Shedding light on overlooked legacy of WWI
Military: Wherever the Firing Line Extends: Ireland and the Western Front, Ronan McGreevy, The History Press, hdbk, 364 pages, €20.79
While the heroism of 1916 has been well documented, Ronan McGreevy provides an absorbing insight into the often ignored sacrifice of Irishmen during the Great War.
I once reviewed a book on these pages about World War I and its association with the county of Tipperary and said that such a book could be written about every Irish county, or indeed any part of Britain, Germany and France. Such is the depth of impact by this huge and traumatic world event.
In his enthusiasm and research, Ronan McGreevy may well have given us that book, for this is wonderful interwoven account of the legacy and story of World War I which mixes history, personal stories and contemporary assessment. It is written with the brio and economy of a journalist and is an absorbing account, both moving and at times depressing in terms of the war's sustained and seemingly pointless loss.
The timing is perfect: this is the centenary of the Rising but also of the slaughter of the Somme when the Ulster Volunteers, in particular, suffered losses in a way that left a lasting impact. The 50th anniversary of these events in 1966 stoked up the feelings which partly fuelled the onset of the Northern conflict in 1969.
However, we are now in a period of more mature assessment and commemoration and no longer is the southern Irish experience in both world wars deliberately ignored or covered up, because it doesn't fit with our required national (nationalist) narrative.
We have come a long way from 1994 when, on my last official duty for the department of Foreign Affairs, I helped organise the State's first full National Commemoration Ceremony, which was held in Dublin in the beautiful but too long neglected Islandbridge memorial garden designed by Sir Edwin Lutyens.
That was a groundbreaking event, an idea of then Taoiseach John Bruton, which brought together for the first time in any such event, a Unionist and Sinn Féin politician - and was a harbinger of the larger peace process to come. Exhibitions currently under way at the excellent National Museum in Collins Barracks in Dublin give powerful and poignant evidence of these dual traditions, which overlap more often than we think, with many Irish Republicans also serving with the Western allies and many more serving in the hope of finally achieving Home Rule. Ulster volunteers hoped to achieve the very opposite, of course, as a reward.
In one room in Collins Barracks, a screen lists the casualties of the Easter Rising - next to the very many more Irishmen killed during those very days on the Western Front. It was a serious carnage of young deaths and the contrast with Dublin is stunning.
But this was only the beginning. The real carnage came months later in 1916, with the slaughter of the Somme. The first day was the worst in the history of the British army, with 57,000 casualties, of whom 19,240 died. It was worse even than the two months of battles in Normandy which turned World War II.
It was also the worst day in Irish military history, with more than 2,000 from the 36th Ulster Division killed, with more to come. At least 2,500 Irishmen were killed on the first day, with about 469 of them from the South. This is a tremendous loss to affect any community, but doubly so in a nationalist State that felt unable to fully acknowledge it - until very recently, in fact.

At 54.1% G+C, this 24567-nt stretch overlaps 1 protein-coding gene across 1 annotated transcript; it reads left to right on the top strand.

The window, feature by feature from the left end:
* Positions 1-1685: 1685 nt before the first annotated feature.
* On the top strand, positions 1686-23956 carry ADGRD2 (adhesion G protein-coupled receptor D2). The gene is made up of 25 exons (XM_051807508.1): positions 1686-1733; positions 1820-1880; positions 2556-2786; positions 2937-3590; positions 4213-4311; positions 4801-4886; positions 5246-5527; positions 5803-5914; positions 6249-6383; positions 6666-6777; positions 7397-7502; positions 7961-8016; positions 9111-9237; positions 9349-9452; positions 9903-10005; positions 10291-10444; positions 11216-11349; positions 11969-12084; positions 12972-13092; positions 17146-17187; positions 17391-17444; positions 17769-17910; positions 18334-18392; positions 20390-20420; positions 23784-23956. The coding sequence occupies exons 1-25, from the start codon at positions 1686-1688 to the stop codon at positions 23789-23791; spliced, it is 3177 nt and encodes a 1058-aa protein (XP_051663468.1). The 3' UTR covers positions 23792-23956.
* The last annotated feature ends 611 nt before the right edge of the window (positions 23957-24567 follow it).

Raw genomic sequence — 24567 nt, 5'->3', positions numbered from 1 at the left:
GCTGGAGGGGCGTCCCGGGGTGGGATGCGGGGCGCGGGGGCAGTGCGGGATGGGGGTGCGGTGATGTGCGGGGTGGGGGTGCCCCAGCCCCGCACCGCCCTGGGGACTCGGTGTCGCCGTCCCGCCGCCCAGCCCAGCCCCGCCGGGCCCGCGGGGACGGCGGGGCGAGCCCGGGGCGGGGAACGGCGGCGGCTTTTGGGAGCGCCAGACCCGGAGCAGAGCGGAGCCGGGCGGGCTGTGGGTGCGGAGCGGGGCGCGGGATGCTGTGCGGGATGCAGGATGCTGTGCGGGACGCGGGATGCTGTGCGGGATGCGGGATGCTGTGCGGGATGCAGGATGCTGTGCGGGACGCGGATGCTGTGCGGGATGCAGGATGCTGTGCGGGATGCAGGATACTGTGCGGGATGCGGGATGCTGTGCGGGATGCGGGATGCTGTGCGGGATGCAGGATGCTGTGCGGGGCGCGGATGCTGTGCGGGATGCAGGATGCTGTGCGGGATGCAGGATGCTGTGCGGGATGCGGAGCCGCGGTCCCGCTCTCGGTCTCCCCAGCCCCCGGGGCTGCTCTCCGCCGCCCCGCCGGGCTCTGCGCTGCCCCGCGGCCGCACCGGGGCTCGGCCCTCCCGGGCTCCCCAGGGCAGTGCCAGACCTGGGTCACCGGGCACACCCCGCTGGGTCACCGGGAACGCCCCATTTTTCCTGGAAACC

McGreevy documents the gradual evolution of this recognition, with official events, speeches and honours. He has himself extensively visited the old combat area of Western Front - now so eerily calm - and vividly recreates the battles and movements, but also the torpor and frustration as stalemate sets in. Amidst the noise, mud and the endless tension, we are introduced to the personal experiences of specific Irish soldiers and officers and their 'back stories'. There is a particular focus obviously on the Irish regiments.
One chapter deals with John Kipling, the only son of the writer and arch-imperialist Rudyard Kipling. His son is unable to get into the navy, on account of poor eyesight, so Kipling helps to get him into the Irish Guards. But John goes missing presumed dead at the Battle of Loos and his father is devastated. He spends almost the rest of his life looking unsuccessfully for his son's grave: his alleged remains were only eventually found in 1992. It is all a heartbreaking story and summarises, in one personal narrative, all the sadness but also the delusion of this cruel conflict.
All war is tragic but World War I seemed especially senseless and this would surely have influenced the popular support for Ireland's neutrality in subsequent decades, a fact that should be acknowledged and explored more by historians.
However, when the war broke out, the millions who signed up or cheered on those who signed up, could not have known this. Gas, tanks, machine guns and an almost suicidal, dated approach to combat - all of this awaited the flower of Europe's youth.
In Ireland, many of those who fought and died were nationalists who thought they were bringing political independence to their land - or they were Ulster Protestants making the sacrifice for king and Empire. Or they were ordinary humans looking for adventure but also for a greater cause, and repelling a hostile force.
For too long, the Irish world war legacy was overlooked by our almost obsessive interest in the Easter Rising and War of Independence. But respecting the romance of 1916 doesn't preclude a respect for the sacrifice of World War I, as McGreevy will testify, having written a previous book on the 1916 Rising. Here, he has written an utterly absorbing book which brings alive the heroism, drama and struggle of the wider conflagration in Europe - and Ireland's part of it.